A woman who grew up in Bend and is charged with a grisly killing in Hawaii will remain in jail ahead of her murder trial.

Hailey Kai Dandurand and her boyfriend, Stephen Brown, have been in custody since their arrest for what’s been called one of the most brutal and haunting killings on Oahu in recent memory.

Dandurand, 22, and Brown, 25, are charged with second-degree murder for the killing of Telma Boinville, 51. The couple is additionally charged with two counts each of kidnapping and first-degree burglary.

They’ve pleaded not guilty, and their trial is set for the week of July 1.

Dandurand lived in Bend most of her life. Her mother was an elementary school principal, and according to Bend Police, Dandurand was the subject of several runaway investigations in her youth.

At the time of Boinville’s killing, Dandurand was enrolled at a community college 40 miles from the crime scene.

Brown was born in Ohio and raised in Florida. He moved to Hawaii in 2015 to be with his biological father. He has several prior arrests for assault, according to court records.

About 3 p.m. Dec. 7, 2017, police were called to a vacation rental on Ke Iki Road in Pupukea, on the north shore of Oahu. Vacationers from Australia had arrived and found Boinville facedown in a pool of blood.

A native of Brazil, Boinville was a substitute teacher who cleaned the rental house for a friend. She’d stopped by the house to take a load of laundry out of the dryer and left her 8-year-old daughter in her truck watching a movie.

When police arrived at the house, Boinville’s hands and feet were bound and a bag was covering her head, according to her autopsy report. Her 8-year-old daughter was tied up in another room in the house.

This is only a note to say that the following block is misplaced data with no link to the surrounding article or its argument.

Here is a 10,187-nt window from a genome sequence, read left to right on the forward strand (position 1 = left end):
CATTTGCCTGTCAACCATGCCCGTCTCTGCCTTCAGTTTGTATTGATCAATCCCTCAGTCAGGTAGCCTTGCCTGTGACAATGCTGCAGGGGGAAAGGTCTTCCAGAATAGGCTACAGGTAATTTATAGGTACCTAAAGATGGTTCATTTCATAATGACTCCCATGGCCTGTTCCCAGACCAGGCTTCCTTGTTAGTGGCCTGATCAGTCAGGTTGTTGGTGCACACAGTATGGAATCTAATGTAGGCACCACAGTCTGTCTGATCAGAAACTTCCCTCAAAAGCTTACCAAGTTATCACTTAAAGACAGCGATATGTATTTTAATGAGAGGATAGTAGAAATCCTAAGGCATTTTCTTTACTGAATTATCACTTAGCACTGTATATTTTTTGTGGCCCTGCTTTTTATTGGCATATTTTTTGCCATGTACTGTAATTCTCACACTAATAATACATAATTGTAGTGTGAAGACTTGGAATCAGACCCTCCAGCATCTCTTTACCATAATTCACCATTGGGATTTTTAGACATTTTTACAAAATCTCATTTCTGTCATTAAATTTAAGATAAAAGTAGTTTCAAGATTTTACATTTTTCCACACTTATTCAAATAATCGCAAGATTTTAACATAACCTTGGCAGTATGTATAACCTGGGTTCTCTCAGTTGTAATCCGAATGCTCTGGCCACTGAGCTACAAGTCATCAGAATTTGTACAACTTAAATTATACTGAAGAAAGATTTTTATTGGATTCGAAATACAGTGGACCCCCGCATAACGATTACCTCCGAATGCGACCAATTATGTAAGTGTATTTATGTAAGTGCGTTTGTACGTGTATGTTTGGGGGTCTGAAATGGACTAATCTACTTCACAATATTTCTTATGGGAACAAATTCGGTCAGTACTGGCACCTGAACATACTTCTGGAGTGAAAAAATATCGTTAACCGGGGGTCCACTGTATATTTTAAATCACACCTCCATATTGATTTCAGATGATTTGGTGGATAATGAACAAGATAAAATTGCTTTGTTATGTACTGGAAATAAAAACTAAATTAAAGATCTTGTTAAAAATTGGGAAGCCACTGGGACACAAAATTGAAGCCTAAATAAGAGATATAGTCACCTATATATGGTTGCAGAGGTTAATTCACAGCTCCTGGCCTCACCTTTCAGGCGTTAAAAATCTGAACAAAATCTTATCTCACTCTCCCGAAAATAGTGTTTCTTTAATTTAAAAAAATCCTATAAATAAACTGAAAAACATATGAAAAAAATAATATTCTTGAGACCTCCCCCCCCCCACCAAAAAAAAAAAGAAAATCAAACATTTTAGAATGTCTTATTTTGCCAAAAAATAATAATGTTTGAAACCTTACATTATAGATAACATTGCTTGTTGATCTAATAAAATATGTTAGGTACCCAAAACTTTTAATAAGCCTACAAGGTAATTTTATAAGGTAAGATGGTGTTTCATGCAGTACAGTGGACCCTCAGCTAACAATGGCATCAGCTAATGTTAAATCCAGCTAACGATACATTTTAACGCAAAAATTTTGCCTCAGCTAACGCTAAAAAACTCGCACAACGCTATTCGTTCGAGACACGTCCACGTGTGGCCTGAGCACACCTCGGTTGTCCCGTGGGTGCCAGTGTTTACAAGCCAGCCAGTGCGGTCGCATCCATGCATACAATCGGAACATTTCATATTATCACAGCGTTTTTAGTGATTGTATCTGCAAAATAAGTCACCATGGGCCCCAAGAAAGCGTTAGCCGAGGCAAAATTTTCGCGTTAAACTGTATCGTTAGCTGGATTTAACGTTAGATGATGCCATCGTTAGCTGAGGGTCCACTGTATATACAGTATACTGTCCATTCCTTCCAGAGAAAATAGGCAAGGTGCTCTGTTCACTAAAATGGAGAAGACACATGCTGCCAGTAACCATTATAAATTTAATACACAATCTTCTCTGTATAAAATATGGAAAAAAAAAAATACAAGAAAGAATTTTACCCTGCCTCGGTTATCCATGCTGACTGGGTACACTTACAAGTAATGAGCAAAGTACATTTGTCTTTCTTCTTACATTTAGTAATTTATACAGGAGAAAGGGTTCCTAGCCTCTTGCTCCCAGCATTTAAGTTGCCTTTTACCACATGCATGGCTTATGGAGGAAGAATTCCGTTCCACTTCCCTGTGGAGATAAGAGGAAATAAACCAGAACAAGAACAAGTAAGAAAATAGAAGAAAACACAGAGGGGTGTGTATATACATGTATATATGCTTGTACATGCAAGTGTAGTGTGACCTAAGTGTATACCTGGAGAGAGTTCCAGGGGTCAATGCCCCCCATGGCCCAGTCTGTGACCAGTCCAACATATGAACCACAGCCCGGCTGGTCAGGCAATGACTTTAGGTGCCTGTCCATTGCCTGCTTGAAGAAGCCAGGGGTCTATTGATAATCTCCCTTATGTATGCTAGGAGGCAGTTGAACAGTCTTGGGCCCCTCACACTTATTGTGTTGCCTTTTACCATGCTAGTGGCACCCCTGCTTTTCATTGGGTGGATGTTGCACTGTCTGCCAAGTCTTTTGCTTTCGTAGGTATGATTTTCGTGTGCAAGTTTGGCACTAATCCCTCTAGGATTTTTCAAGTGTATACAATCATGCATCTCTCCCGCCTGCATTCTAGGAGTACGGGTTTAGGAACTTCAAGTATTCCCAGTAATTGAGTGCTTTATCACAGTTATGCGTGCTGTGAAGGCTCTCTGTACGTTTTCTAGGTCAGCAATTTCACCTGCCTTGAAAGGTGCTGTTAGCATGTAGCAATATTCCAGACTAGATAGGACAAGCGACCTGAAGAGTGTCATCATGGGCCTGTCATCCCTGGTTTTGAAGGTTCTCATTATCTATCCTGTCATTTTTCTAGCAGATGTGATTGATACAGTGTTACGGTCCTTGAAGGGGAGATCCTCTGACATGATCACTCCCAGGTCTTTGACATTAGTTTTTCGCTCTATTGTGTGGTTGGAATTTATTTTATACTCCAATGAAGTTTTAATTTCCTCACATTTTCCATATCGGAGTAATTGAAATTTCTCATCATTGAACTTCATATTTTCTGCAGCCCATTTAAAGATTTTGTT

Near Boinville’s body was a hammer, meat tenderizer, baseball bat, kitchen knife, folding knife and machete, according to Dandurand’s 10-page indictment.

Boinville had wounds all over her body, and it’s believed most of the weapons were used in the attack. The medical examiner’s account of all of Boinville’s injuries takes up two single-spaced pages in Boinville’s autopsy report.

“It is nearly impossible to count the number of distinct injuries inflicted upon her head, neck, torso, upper and lower extremities,” reads Dandurand’s indictment.

Her cause of death was ruled to be blunt and sharp force injuries to her head.

The state believes after killing Boinville, Dandurand and Brown fled in Boinville’s truck.

The pair were apprehended in the nearby Mililani community hours after Boinville’s body was found and social media users circulated posts saying the killers were likely on the run in the victim’s truck.

When she was found by police, Dandurand was allegedly wearing a pair of Boinville’s earrings and Boinville’s daughter’s backpack. In her pocket was Boinville’s blood-stained debit card.

Blood matching Boinville’s DNA profile was found in several places on Dandurand’s body, according to prosecutors.

This week, First Circuit Court Judge Glen J. Kim in Honolulu denied a motion by Dandurand’s attorney for reduced bail and a separate trial.

The defense sought to have her conditionally released to her mother, Sunshine Dandurand, a former principal of Buckingham Elementary in Bend. Sunshine Dandurand lives in Kaneohe on Oahu.

But prosecutors argued Dandurand could potentially flee if released to her mother.

“Neither Defendant Dandurand, nor her proposed sponsor, Mrs. Dandurand, appear to have any significant ties to Hawaii, but rather deep ties to Oregon,” wrote Kyle T. Dowd, deputy prosecuting attorney, in a brief arguing to keep Dandurand in custody.

Brown’s bail is set at $1 million; Dandurand’s at $500,000.

Dandurand’s attorney, Barry L. Sooalo, argued his client’s bail was more than she could afford to pay and she would be adequately supervised by her mother if released.

The state has argued to increase Dandurand’s bail amount to match Brown’s.

“These were not personal crimes unlikely to be repeated, but impersonal, random and unpredictable,” Dowd wrote.

— Reporter: 541-383-0325, gandrews@bendbulletin.com